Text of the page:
Health – Natural treatments for eczema

Siobhán Carroll

by Siobhán Carroll BA; Dip Nat; Dip Herb; MANP; MGNC

Itchy, dry skin? Eczema is the name given to a group of conditions that cause skin to become itchy, inflamed, or have a rash-like appearance. There are seven types of eczema but atopic eczema is by far the most common. Skin is typically red, dry and itchy.

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Topical steroids and prescription medicines are usually prescribed for patients with eczema symptoms, but they’re often not without unwanted side-effects. If you’re looking for a more natural approach to managing eczema, there are a number of plant remedies that can help to ease the itch and soothe irritated skin.

At the top of this list? It has to be neem. Neem is a very valuable plant when it comes to treating skin conditions. The properties of the plant make it wonderful at relieving any discomfort or itchiness associated with dry, sensitive skin and it works quickly and effectively to ease inflammation and pain – making it a perfect option for eczema-prone skin. A. Vogel’s Neem Cream and Oil can be applied directly to the affected area as needed. A Neem Shampoo, with extracts of neem leaves, is also available for dry, irritated and flaky scalps. Do bear in mind though, that A. Vogel’s Neem Cream and Oil are not suitable for those with nut allergies due to its almond oil content.

Oats can also be very soothing on irritated, itchy skin. Blend some porridge oats with lukewarm water to form a paste and then apply topically to the affected area. A less messy but equally soothing option, is to run yourself an oatmeal bath. You can use any kind of oatmeal but keep your ingredients natural. A top tip is to pour a cup of oats into the toe section of a sock and tie in a knot so as to not clog the bath.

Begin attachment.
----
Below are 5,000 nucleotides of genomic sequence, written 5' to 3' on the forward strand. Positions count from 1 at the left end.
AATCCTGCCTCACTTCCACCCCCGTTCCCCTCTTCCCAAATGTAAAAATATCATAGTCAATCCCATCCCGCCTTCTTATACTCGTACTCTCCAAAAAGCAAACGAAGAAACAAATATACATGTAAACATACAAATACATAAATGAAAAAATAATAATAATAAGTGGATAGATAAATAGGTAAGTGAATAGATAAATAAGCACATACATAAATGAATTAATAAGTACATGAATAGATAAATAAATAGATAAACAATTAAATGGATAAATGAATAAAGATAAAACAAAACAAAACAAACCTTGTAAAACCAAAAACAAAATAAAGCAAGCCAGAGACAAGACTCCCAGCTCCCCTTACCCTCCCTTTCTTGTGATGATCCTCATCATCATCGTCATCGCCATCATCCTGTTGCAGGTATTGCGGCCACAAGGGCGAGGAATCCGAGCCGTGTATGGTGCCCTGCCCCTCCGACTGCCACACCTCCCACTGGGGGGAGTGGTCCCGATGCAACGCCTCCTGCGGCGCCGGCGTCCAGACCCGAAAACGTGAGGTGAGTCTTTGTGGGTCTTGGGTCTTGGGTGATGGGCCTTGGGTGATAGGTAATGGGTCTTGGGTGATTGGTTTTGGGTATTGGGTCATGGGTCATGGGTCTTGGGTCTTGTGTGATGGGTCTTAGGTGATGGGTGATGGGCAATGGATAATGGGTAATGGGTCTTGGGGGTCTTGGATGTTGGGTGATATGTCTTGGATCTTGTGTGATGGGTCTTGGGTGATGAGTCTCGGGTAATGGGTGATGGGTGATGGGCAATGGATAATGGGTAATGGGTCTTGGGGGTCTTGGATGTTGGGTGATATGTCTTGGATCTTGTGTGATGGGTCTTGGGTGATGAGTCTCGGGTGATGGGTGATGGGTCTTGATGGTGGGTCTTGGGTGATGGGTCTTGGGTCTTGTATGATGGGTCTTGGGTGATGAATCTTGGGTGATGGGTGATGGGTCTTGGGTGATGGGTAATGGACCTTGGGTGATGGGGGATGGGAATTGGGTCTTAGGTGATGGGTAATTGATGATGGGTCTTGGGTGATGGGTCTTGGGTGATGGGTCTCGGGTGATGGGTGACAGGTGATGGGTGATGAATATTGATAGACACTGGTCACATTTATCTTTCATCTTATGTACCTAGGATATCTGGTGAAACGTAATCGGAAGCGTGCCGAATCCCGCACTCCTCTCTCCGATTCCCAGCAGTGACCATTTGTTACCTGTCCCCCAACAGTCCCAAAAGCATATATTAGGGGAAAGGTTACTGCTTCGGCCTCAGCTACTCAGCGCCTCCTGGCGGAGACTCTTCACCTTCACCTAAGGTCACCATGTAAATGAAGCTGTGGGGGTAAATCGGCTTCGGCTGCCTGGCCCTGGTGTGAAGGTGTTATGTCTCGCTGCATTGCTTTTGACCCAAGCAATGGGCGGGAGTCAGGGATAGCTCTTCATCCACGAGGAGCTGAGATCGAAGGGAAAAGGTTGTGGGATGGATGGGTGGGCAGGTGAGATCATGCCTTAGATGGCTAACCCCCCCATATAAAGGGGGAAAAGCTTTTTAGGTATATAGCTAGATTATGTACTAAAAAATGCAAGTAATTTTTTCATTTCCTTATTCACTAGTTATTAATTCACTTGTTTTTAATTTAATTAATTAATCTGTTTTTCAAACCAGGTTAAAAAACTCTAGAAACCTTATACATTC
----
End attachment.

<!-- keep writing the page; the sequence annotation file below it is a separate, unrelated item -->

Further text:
It is worth noting that gluten can be an allergen for many people with eczema so I usually recommend using gluten-free oats, even topically, just in case.

Did you know? Oats contain up to 20 times more silica than other plants. Silica helps strengthen skin and gives skin elasticity and smoothness. An extract of the oat plant, Avena sativa, has been shown in several studies to help reduce skin irritation and inflammation.

Evening primrose oil is a rich plant source of omega-6 fatty acids and gamma-linolenic acid, which, when taken orally, may help to ease the inflammation characteristic of eczema.

Evening primrose oil can also be used topically to soothe irritated skin.

Finally, calendula has been used for centuries as a soothing and calming remedy to help with skin inflammation, burns and cuts. There isn’t a huge amount of research on calendula’s use in treating eczema but herbalists, wise women and mothers have all been using this amazing herb with great success for aeons. It is one of my all-time favourite herbs and can be used topically on the skin and also can be drunk internally as a tea. If you grow calendula in your garden you can even chew up some petals and put them directly on the skin as a fresh flower poultice.

For further information on eczema, contact Siobhán Carroll by email.

About Siobhán

Siobhán Carroll is a fully qualified clinical Herbalist and Naturopath based in Ireland. She runs her own clinic in the west of Ireland (Co. Clare) and online via her website She has 10 years of experience in the field of natural health, she also teaches yoga and meditation and is a lecturer at the College of Naturopathic Medicine.

Siobhán is also a yoga teacher, a loving mum and a massive Harry Potter fan. She has a deep connection with plants and is passionate about empowering people to look after their own health using the healing powers of nature.

Siobhán Carroll BA; Dip Nat; Dip Herb; MANP; MGNC

Follow Siobhán on Facebook.

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